AP writer Steve Karnowski reported yesterday that, “An influential Minnesota voice on agricultural policy said Wednesday that he’s hopeful Congress will pass a new farm bill this summer after efforts last year failed amid election year politics.
“U.S. Rep. Collin Peterson, the ranking Democrat on the House Agriculture Committee, threatened earlier this year to sit out the process of writing a new farm bill unless he got a guarantee from House Republican leaders that they’d let the legislation come up for a floor vote this time. Peterson told The Associated Press on Wednesday that he’s now ‘fairly comfortable’ with the assurances he’s received from Speaker John Boehner and others, so his name will be on the bill when it’s unveiled later this week.”
The article noted that, “Peterson said Boehner made it clear to him in their recent discussions that ‘he wanted to get this over with.’ And he noted that Majority Leader Eric Cantor said late last week that the House will vote on it this summer. Peterson said he’s optimistic that he and Agriculture Committee Chairman Frank Lucas, R-Okla., will be able to keep the bill close to what the committee passes and get it into a conference committee where they’ll resolve the differences with the Democratic-controlled Senate’s version.
“The Senate’s version won’t cut SNAP as much as the House version, and Peterson said they’ll need to work out that difference. But he said he expects the most difficult problem to reconcile will be the different approaches between the House and Senate bills toward restructuring crop subsidy programs.”
Reuters writer Charles Abbott reported yesterday that, “Congress will begin writing a new, $500 billion farm law next week, the head of the Senate Agriculture Committee said on Tuesday, even as calls mounted for deeper cuts in farm subsidies and food stamp spending.
“The Senate panel has scheduled a bill-drafting session for May 14. Its House of Representatives counterpart, unofficially, aims to start writing its version on May 15.”
Mr. Abbott noted that, “Senate Agriculture chairwoman Debbie Stabenow, Democrat of Michigan, has said the Senate bill would cut farm bill outlays by $23 billion over 10 years. The House bill is expected to aim for savings of $35 billion over a decade.”
“Stabenow’s proposal would shave $4 billion from food stamps, compared with the $20 billion that House Agriculture Committee chairman Frank Lucas, an Oklahoma Republican, has targeted,” yesterday’s article said.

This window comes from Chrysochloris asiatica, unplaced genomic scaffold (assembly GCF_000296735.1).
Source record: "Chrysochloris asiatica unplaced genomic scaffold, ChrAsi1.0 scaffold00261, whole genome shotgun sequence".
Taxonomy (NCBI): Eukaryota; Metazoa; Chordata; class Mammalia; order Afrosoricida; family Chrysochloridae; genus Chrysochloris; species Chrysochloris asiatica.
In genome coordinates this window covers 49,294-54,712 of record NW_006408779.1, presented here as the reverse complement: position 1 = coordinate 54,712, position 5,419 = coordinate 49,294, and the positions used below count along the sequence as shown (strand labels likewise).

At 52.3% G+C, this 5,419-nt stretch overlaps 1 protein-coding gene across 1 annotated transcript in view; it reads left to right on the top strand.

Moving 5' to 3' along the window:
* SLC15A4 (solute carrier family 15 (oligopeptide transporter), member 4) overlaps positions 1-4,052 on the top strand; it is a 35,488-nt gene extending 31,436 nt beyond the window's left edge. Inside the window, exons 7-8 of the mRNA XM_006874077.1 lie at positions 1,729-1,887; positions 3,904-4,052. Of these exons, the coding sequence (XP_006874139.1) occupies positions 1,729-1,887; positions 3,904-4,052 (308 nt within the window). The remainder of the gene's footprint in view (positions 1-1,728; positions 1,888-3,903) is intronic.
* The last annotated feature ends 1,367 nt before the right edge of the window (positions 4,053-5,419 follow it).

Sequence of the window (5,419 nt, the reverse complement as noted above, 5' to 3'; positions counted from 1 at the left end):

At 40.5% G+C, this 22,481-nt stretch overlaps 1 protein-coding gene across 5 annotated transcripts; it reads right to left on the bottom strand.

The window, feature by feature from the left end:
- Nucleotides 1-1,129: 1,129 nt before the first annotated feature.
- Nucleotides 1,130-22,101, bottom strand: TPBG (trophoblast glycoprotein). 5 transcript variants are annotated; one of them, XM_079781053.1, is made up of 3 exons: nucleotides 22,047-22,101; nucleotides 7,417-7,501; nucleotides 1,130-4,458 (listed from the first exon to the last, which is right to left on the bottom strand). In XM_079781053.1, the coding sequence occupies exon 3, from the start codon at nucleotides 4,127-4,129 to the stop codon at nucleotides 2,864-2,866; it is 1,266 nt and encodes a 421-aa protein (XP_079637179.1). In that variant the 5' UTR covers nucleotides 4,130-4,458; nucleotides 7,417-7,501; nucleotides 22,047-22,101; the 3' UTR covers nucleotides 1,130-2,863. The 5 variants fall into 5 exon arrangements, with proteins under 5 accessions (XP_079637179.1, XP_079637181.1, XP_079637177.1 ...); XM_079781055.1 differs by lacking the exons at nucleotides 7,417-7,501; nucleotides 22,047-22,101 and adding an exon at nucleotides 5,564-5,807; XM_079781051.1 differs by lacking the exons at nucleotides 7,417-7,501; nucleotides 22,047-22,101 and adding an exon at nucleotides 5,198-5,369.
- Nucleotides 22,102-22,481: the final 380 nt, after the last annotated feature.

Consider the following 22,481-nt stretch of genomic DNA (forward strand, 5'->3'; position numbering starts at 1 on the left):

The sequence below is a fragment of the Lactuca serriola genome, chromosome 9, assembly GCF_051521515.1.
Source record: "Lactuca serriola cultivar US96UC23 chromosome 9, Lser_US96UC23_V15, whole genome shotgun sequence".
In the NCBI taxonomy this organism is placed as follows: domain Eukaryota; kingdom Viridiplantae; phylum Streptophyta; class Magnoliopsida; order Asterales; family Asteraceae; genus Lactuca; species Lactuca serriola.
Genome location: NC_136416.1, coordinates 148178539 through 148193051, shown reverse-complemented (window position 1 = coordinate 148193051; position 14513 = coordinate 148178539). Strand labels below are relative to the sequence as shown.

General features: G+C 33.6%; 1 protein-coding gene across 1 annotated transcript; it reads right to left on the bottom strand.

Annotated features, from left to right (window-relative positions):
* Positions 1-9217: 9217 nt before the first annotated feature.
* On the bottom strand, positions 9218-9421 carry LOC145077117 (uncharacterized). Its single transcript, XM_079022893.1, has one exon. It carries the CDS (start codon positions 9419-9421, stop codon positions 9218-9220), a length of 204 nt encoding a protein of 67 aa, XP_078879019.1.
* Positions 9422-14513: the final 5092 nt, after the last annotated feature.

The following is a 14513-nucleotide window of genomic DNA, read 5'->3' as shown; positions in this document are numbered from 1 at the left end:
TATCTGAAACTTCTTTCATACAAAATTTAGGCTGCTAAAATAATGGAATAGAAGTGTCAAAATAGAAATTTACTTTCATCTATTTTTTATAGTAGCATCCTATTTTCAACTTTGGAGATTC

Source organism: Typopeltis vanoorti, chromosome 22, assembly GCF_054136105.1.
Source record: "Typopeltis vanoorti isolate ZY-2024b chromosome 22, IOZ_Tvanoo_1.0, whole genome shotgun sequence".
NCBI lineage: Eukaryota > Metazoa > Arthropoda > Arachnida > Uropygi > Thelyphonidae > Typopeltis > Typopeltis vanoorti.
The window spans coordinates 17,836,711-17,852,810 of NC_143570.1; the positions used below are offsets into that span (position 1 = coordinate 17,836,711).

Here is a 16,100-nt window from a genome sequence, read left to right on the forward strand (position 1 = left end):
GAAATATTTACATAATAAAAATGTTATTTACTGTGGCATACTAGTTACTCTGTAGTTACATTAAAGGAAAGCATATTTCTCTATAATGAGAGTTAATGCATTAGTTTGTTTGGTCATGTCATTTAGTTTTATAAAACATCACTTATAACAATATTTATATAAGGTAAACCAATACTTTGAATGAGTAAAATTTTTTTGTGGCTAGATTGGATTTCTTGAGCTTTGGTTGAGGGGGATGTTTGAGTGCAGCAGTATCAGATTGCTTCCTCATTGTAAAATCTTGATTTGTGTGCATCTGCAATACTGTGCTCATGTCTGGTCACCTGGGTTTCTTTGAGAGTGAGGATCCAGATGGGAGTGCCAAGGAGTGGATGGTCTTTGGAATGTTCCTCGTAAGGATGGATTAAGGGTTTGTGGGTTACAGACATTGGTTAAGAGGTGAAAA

Chris Clayton reported on Friday at the DTN Ag Policy Blog that, “House Majority Leader Eric Cantor apparently won’t press another pause button on the farm bill.
“Cantor, a Republican from Virginia, sent a memo out Friday to other House Republicans. In it, Cantor outlined several key agenda items for the spring and summer, including another repeal vote on Obamacare, legislation to avoid rising interest rates for student loans and a bill to require the Securities and Exchange Commission to conduct more cost-benefit analysis for rule-making.
“In his memo, Cantor also stated on the summer agenda ‘and we will consider a farm bill produced by the Agriculture Committee and Frank Lucas.’”
Mr. Clayton added that, “The House Ag Committee is set for a May 15 markup for the farm bill and shooting to reduce the projected 10-year spending by $38 billion compared to current budget estimates.”
A Purdue Universitynews release indicated yesterday that, “Last year, farmers didn’t have nearly enough rain for their wilted, drought-ravaged crops. So far this year, they have too much of it – so much that they can’t get into their fields to work them for planting.”
The update explained that, “[Purdue Extension agronomist Tony Vyn] advises farmers anxious to get into their fields not to succumb to three common tillage temptations: tilling too early or too often and when it’s too wet. He says farmers need to be patient and wait for a break in the weather.